The party's over: Eurozone fear is changing the geopolitical map
The fear provoked by the Eurozone turmoil inevitably exposes primitive old hatreds. The current high-voltage uncertainty presages bad times for Jews individually and, in their collective form, Israel
Europe is peering into the abyss. And the crisis is far from over. Indeed, it is likely to intensify in 2012 as financial contagion spreads from Ireland, Greece, Portugal, Spain and Italy to France, which holds large quantities of Italian debt, and then to Britain, which is exposed to substantial French debt.
Italy, whose debt approaches $3 trillion, has pushed realistic hopes of rescue beyond reach.
Just as dangerous, the financial crisis is accompanied by social and political upheaval. Already, two European governments – Papandreou’s Greece and Berlusconi’s Italy – have been swept away on tides of unsustainable debt. Their places have been taken by unelected technocrats. More heads may roll. More unelected governments may be on the way.
Democracy is in retreat. And its loss does not appear to be a matter of concern to the masses, who vent their anger on the streets at the parlous state of their nations and the austerity measures that are being proposed to remedy their ills.
Confidence in the political classes – remote, opaque and often corrupt – is seeping away. Now, most of Europe is looking to Germany to bail them out.
Ah Germany, the largest, most populous, most wealthy state in Europe; home of the “economic miracle”. But Germany is no ordinary state. Its collective soul is an eviscerated place and its collective memory is of terrible deeds. The European project offered Germany an escape: an opportunity to start again, to redefine its identity and to escape its brutish history.
For Germany, a united Europe has held out the promise of a melange of states so tightly knit and so interdependent that any thought of another European war would be impossible. And, indeed, the European Union has kept the peace in Europe for more than sixty years.
But the reality of the current crisis has changed the calculus; even if Germany is able to refloat the debt-ridden continent the consequence will be Weimar levels of inflation, which German politicians consider unacceptable.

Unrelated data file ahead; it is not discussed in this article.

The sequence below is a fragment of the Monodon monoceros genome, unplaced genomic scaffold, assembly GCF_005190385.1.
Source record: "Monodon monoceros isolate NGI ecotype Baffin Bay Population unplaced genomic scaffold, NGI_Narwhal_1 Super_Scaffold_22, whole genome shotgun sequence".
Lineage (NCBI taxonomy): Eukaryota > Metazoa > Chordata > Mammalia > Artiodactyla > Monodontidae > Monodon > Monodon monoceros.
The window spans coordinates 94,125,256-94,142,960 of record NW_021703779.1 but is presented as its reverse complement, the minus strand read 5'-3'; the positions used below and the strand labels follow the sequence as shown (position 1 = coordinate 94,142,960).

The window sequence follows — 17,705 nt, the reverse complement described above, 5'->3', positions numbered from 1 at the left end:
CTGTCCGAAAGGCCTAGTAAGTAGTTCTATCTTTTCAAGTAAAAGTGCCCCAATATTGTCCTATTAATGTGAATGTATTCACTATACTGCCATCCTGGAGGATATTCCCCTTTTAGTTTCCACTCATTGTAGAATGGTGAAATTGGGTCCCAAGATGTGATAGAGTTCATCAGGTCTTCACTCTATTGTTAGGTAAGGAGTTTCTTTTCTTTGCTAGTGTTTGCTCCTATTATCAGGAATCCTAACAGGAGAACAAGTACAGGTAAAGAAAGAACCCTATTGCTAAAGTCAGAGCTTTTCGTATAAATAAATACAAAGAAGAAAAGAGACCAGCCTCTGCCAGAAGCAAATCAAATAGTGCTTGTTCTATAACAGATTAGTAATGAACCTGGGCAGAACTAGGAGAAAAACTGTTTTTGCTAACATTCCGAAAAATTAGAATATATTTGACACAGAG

And if they cannot (or will not) engineer a rescue, the consequence will likely be the collapse of the Eurozone – the 17 states which adopted the euro – and, possibly, of the 27-member European Union itself.
Either way, the fear among the cognoscenti is that all this economic and political tumult will open the door to populist leaders who have a knack for tapping into the social dislocation and offer apparently quick, easy solutions to the ever-rising toll of unemployed and the ever-falling standards of living as banks shut down lines of credit, businesses close and economies grind to a halt.
The fear provoked by such turmoil, particularly when focused on financial issues, inevitably exposes primitive old hatreds. The current high-voltage uncertainty presages bad times for Jews individually and, in their collective form, Israel. There is no sign of a return to Kristallnacht in Germany, but a conjunction of events in the past month, both entirely out of character, are worth recording.
The first was a decision, taken secretly in June by Germany’s Security Council, with the approval of Chancellor Angela Merkel, to break with decades of foreign policy and sell 270 of Germany’s most modern tank, the Leopard 2A7+, to Saudi Arabia.
Way back in 1983, former Chancellor Helmut Kohl vetoed the sale of Leopard tanks to the Saudis, “not least due to the interests of our close partner Israel”.
In these more straitened times, such inhibitions have been abandoned. While Merkel has declined to comment, the well-informed German weekly Spiegel noted that, “despite some misgivings, she determined it to be acceptable to deliver weapons wherever doing so best serves Germany’s geopolitical and economic interests”.
The second event, which came to light almost simultaneously, was a threat by the German government to halt delivery of a Dolphin-class submarine to Israel in protest at the Israeli government’s decision to build 1,100 homes in the well-established Jewish neighbourhood of Gilo, in south-western Jerusalem.
The Israeli Navy already has three of the submarines, which are capable of carrying nuclear weapons and are considered central to Israel’s military strategy.
Former German foreign minister Hans-Dietrich Genscher promised to deliver the submarines to Israel during the first Gulf War in 1991 after it was revealed that German companies had been among the most generous arms suppliers to Saddam Hussein’s Iraq (as they have been to Iran’s Ahmadinejad). Approval for the delivery of additional submarines to Israel was given by former chancellor Gerhard Schröder during his last days in office in November 2005.
What makes these events so extraordinary is that relations between Germany and Israel are unlike those of any other states. History has bound the two nations in an indissoluble embrace.
Merkel herself once acknowledged this when she declared that Germany would never be neutral in the Arab-Israeli conflict; it was unambiguously on Israel’s side. And, she added, it was not enough simply to make such declarations. Germany, she said, must constantly demonstrate its support in real and tangible ways.
But times are changing. The French and Germans, the hard core of Europe, have habitually stitched up deals in advance of major debates with their European partners.
No more. Germany is strong, France is weak, and these days they agree on almost nothing. Wags suggest that the two countries cling to each other because the French do not trust the Germans and the Germans do not trust themselves. That joke is now wearing thin.
Douglas Davis is a former senior editor of the Jerusalem Post
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